Boeing Co., responding to White House urgings, scratched a top executive from an economic conference in St. Petersburg that has become a tug of war between the Obama administration and Russian President Vladimir Putin.
The biggest U.S. exporter will be represented at next week’s forum by its regional head for Russia and two other executives instead of President and Chief Operating Officer Dennis Muilenburg, said John Dern, a spokesman for Chicago-based Boeing.
The wrangling over the St. Petersburg International Economic Forum poses a quandary for companies like Boeing with strong interests in both countries. The Pentagon is the largest customer for Boeing’s defense, space and security unit, while Russia represents a $140 billion market for its jetliners, according to a 2013 Boeing market forecast.
“We have revised our participation at the request of the U.S. government,” Dern said in an e-mailed statement. “Boeing values its long-term and important relationships with its partners and customers in Russia and hopes for improved political circumstances in the future.”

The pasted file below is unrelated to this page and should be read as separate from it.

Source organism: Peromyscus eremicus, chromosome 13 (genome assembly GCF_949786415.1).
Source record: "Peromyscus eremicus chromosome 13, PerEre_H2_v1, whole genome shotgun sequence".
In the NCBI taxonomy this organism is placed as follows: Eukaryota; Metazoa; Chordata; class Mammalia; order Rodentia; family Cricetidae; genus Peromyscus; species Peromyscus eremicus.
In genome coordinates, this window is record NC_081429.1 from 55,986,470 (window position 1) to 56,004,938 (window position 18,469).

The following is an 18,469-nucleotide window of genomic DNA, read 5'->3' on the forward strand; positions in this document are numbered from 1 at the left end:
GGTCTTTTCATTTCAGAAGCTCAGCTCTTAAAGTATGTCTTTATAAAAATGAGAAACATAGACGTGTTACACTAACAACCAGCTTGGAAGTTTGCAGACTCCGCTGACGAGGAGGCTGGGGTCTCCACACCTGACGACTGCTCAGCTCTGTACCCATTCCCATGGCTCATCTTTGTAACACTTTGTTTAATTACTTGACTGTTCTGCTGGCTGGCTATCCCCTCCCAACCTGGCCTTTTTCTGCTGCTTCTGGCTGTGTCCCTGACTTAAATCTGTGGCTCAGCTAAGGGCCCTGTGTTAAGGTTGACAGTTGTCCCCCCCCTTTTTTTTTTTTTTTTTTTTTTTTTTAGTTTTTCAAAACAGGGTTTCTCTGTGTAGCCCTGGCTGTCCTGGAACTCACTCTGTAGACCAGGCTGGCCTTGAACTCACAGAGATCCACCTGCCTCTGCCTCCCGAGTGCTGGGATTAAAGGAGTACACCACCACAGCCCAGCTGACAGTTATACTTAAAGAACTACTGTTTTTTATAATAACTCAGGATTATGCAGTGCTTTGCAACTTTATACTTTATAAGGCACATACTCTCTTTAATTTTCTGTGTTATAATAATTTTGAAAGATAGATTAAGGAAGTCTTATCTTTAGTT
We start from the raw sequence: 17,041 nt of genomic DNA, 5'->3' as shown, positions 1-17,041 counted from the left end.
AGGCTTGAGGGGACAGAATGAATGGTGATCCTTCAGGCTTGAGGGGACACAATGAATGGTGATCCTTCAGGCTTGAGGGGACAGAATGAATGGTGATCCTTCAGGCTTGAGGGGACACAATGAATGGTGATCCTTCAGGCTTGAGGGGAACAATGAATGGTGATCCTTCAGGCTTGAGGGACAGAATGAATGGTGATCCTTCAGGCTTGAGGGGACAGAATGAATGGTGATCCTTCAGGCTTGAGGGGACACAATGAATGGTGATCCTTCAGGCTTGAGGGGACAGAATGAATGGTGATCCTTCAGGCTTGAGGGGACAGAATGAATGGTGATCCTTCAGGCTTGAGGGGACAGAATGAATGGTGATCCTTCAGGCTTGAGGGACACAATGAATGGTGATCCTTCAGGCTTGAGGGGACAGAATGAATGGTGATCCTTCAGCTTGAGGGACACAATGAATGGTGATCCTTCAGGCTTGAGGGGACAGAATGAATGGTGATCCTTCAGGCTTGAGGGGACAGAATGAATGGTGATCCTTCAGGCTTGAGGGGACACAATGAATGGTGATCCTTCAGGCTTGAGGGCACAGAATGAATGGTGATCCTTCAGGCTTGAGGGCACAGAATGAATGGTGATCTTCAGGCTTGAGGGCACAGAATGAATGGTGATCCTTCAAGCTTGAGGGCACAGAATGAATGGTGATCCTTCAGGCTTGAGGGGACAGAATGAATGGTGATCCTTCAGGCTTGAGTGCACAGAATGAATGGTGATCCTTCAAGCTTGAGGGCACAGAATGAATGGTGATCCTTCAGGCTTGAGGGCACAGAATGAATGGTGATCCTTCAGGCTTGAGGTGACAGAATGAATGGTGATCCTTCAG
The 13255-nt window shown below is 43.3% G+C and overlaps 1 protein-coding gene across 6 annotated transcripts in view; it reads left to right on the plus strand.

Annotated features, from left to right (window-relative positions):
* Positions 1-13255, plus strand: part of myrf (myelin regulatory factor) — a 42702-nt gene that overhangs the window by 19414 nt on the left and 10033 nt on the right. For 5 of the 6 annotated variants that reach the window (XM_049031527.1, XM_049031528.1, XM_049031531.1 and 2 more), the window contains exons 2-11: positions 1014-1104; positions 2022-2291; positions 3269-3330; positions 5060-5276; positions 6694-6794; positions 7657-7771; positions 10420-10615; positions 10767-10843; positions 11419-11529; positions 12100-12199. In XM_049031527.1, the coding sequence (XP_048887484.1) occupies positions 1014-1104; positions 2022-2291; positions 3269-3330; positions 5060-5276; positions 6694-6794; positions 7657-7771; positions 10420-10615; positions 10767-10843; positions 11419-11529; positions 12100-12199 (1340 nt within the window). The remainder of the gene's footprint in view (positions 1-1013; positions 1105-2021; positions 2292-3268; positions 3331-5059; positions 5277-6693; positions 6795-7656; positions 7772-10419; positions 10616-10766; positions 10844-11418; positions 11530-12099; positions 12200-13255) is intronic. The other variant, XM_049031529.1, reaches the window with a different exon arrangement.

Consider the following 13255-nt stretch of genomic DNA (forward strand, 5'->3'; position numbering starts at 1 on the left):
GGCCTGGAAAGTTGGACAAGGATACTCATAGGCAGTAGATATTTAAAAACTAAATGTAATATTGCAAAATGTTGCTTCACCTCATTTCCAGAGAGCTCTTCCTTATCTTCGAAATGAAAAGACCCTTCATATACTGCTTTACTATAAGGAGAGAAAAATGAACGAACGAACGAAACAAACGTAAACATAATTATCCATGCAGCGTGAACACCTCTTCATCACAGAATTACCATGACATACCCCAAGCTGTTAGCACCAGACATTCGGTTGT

Boeing’s decision expands the roster of U.S. companies skipping or scaling back their summit involvement amid White House pressure over Putin’s role in the unrest in Ukraine. Alcoa Inc., Citigroup Inc., ConocoPhillips, Morgan Stanley and PepsiCo Inc. are among the corporations scrapping plans plans to send chief executives to the event slated to begin May 22.
Sergey Kravchenko, Boeing’s regional president for Russia, will represent the world’s largest planemaker at the event along with John Byrne and Marty Bentrott, vice presidents with its commercial airplane unit, Dern said.
Boeing is slated to deliver 57 aircraft to Russian carriers in 2014 and 2015 with a value, including estimated discounts, of $4.6 billion, according to Ascend data compiled by Bloomberg Industries. Airbus Group NV, based in Toulouse, France, is slated to hand over 30 jets worth $2.2 billion.